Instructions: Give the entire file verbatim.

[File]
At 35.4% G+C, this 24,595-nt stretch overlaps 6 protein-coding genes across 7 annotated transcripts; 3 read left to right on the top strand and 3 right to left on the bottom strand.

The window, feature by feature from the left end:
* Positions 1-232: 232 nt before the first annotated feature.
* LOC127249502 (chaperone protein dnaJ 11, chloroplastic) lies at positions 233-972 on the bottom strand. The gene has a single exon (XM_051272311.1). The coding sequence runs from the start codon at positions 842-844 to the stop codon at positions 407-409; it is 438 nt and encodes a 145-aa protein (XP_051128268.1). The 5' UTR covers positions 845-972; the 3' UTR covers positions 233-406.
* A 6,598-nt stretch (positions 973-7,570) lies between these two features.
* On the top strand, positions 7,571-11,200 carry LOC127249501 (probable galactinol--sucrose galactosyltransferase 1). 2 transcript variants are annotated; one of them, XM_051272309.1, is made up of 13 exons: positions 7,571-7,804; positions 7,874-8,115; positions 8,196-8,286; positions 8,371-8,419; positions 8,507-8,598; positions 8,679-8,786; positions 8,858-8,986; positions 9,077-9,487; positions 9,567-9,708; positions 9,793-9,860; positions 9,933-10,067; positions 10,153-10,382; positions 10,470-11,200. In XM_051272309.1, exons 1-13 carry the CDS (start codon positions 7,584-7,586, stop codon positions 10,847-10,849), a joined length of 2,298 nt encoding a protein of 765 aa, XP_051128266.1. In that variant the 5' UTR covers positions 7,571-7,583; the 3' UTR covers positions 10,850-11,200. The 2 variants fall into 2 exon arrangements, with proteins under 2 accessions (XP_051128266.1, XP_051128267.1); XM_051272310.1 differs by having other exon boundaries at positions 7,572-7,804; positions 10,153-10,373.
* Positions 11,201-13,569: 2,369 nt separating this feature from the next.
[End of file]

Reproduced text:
At 35.4% G+C, this 24,595-nt stretch overlaps 6 protein-coding genes across 7 annotated transcripts; 3 read left to right on the top strand and 3 right to left on the bottom strand.

The window, feature by feature from the left end:
* Positions 1-232: 232 nt before the first annotated feature.
* LOC127249502 (chaperone protein dnaJ 11, chloroplastic) lies at positions 233-972 on the bottom strand. The gene has a single exon (XM_051272311.1). The coding sequence runs from the start codon at positions 842-844 to the stop codon at positions 407-409; it is 438 nt and encodes a 145-aa protein (XP_051128268.1). The 5' UTR covers positions 845-972; the 3' UTR covers positions 233-406.
* A 6,598-nt stretch (positions 973-7,570) lies between these two features.
* On the top strand, positions 7,571-11,200 carry LOC127249501 (probable galactinol--sucrose galactosyltransferase 1). 2 transcript variants are annotated; one of them, XM_051272309.1, is made up of 13 exons: positions 7,571-7,804; positions 7,874-8,115; positions 8,196-8,286; positions 8,371-8,419; positions 8,507-8,598; positions 8,679-8,786; positions 8,858-8,986; positions 9,077-9,487; positions 9,567-9,708; positions 9,793-9,860; positions 9,933-10,067; positions 10,153-10,382; positions 10,470-11,200. In XM_051272309.1, exons 1-13 carry the CDS (start codon positions 7,584-7,586, stop codon positions 10,847-10,849), a joined length of 2,298 nt encoding a protein of 765 aa, XP_051128266.1. In that variant the 5' UTR covers positions 7,571-7,583; the 3' UTR covers positions 10,850-11,200. The 2 variants fall into 2 exon arrangements, with proteins under 2 accessions (XP_051128266.1, XP_051128267.1); XM_051272310.1 differs by having other exon boundaries at positions 7,572-7,804; positions 10,153-10,373.
* Positions 11,201-13,569: 2,369 nt separating this feature from the next.